Five Tips for Blending Two Families in One Home.

“Welcome to the hardest thing you will ever do: Be a step-parent and have a blended family.”

So says Kris W., a Circle of Moms member who has one biological child and two step children. She’s one of many members who feel that parents who expect previously unrelated children to live harmoniously under one roof, à la The Brady Bunch, are in for a rude awakening.

There is some good news, though: many moms who’ve remarried say that thoughtful planning on the part of both parents makes a huge diffrence when you blend two families. Here, these moms offer guidelines for helping two sets of kids form one household.

1. Acknowledge the Challenges

Children often have a tough time transitioning to their new surroundings, so keep in mind that adjusting to a new step parent and a new house will take some time, says Kris W., herself a step mom. She’s one of several moms who say it’s normal for parents to struggle with the dynamics of the merge on a daily basis, for years: “Just when you think you have got it downand things have been good for awhile, something will happen to make you feel like you are starting all over,” she shares.

Alicia L. agrees, adding that parents in a blended family should expect that struggle to re-emerge several years in; setbacks can happen even when it seems like the relationships are moving in a positive direction. Alicia discovered this when her children and stepchildren entered their tween years. “When my children were younger they appeared to adjust well to our marriage, but now that they are older they have gotten more opinionated — in a negative way,” she says.

2. Give Kids Time to Get to Know One Another First

A member named Jodi urges moms to take it slow when trying to combine households. “It is never a good idea to move in together until the kids have gotten to know each other,” she cautions. “This takes time and it is something to tread carefully and slowly with if you want to be successful at blending a family.”

3. Get on the Same Page with Your Partner

When parents remarry and bring kids from their previous families together, each side brings its own discipline rules, traditions, and communication styles. That’s why it’s extra important for a newly married couple to get on the same page on everything from bedtimes to curfews. And Yashika W. reminds that both biological and step kids need to receive consistent messages from both parents:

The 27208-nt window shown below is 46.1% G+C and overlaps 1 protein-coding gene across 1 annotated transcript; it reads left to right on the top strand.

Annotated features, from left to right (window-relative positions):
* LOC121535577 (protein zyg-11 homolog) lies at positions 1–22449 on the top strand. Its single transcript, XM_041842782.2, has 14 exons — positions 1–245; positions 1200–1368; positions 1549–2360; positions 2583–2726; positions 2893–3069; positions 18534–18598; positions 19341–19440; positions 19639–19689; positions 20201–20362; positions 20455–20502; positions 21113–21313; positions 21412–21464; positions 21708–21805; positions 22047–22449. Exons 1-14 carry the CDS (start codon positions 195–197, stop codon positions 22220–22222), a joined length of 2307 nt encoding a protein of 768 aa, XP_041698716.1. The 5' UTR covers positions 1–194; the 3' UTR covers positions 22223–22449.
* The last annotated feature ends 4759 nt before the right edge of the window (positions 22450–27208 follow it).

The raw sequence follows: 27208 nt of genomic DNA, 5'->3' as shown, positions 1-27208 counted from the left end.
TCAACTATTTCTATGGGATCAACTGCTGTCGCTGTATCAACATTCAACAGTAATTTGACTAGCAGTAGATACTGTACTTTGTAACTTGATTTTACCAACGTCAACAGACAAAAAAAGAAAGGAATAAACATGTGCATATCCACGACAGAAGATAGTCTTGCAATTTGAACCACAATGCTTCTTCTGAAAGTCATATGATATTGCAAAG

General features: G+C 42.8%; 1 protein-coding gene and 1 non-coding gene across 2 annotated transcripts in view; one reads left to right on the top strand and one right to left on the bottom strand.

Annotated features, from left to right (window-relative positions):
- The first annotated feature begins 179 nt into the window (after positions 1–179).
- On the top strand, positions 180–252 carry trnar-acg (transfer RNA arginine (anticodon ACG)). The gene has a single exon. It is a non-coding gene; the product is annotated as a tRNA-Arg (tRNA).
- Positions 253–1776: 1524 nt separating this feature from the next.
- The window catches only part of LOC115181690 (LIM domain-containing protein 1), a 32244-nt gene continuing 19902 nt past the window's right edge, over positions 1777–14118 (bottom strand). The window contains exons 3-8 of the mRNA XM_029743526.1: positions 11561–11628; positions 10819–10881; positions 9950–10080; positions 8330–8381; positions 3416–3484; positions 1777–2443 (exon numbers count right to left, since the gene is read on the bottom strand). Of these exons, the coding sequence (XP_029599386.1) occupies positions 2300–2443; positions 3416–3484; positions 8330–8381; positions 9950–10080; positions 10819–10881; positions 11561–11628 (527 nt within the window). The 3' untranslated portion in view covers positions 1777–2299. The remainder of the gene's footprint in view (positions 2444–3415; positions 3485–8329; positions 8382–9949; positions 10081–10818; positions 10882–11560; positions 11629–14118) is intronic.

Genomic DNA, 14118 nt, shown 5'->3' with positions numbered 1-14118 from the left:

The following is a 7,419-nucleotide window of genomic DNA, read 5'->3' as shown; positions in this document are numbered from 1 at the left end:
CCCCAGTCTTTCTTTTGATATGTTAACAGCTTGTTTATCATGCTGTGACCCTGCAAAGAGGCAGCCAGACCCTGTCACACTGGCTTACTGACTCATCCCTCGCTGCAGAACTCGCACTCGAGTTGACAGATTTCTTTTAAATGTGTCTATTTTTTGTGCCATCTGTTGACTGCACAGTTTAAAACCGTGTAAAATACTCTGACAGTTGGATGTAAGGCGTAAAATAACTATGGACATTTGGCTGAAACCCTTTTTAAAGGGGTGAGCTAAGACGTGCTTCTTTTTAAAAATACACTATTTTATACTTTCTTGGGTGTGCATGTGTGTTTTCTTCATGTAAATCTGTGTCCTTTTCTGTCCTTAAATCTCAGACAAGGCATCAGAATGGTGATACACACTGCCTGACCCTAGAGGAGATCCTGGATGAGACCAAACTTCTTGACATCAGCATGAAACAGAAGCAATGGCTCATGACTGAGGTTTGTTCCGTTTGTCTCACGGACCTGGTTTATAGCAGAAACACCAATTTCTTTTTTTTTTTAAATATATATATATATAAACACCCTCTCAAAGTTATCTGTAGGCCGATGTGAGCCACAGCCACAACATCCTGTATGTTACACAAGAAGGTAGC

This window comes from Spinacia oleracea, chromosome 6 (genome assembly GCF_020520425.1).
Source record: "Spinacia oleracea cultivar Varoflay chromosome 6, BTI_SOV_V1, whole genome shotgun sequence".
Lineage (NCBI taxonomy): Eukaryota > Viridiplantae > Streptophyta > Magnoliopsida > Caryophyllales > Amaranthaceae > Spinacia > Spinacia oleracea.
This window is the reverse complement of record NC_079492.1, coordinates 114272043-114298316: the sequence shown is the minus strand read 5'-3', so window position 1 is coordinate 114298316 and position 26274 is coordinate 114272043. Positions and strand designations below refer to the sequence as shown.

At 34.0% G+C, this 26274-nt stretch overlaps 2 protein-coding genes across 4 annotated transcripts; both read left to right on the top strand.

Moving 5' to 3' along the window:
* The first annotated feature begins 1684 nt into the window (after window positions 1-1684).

“I have learned that a house divided is a house that will not stand. The kids have to know that there is no division in the house and that no matter what, you and spouse are the adults… . Respect, again respect, is a very important factor as well. It was hard for me as well, but my blended family has learned to adjust. There was coaching on both ends with my spouse and kids. But it has worked out beautifully.”

4. Keep Fights in Perspective

One of the perennial dilemmas of parenting is that kids fight. Biological kids, adopted kids, step kids, kids down the street. Fighting is part of childhood. So when two families try to merge, there will be battles, just as there are in any family situation, reminds Dawnette C. She and her husband, who have moving their four teens in together under one roof, are careful to keep the fights in perspective and pick their battles carefully.

5. Hold Regular Family Meetings

In the process of blending ‘yours, mine and ours,’ it is especially important that everyone needs to feel heard, especially the children, suggests mom Angela T.  One way to do so is hold regular family meetings, and also to make time to listen to each child individually. “My best advice would be to have family meetings and talk out anything that is bothering them,” says Angela T. who has two children from her first marriage, along with her husband’s four children and two children they had together. “We have dealt with the problems and headaches. The two oldest fight just like they are actually siblings, but when it comes down to it they would be there for the other one. You have to listen to their concerns and problems.”

Katie P. says she has found that the best way to stay in touch with each child’s feelings in blended families is to make time for each child individually. “It is difficult with working full time and looking after the children  and house, but I still try and set aside time for my older son,” says the stepmom of an 11-year-old and mom of her 10-year-old son. “Sometimes it’s just talking about school, friends, or looking at stuff on the laptop with him. I know he feels left out, as occasionally he will comment that I’m ‘always playing / looking after his brother,’ but by letting him stay up later occasionally or taking him out on a regular basis it improves dramatically.”

Originally Posted:

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Copyright by Valenti Matchmaking. All rights reserved.

Copyright 2019 by Valenti Matchmaking. All rights reserved.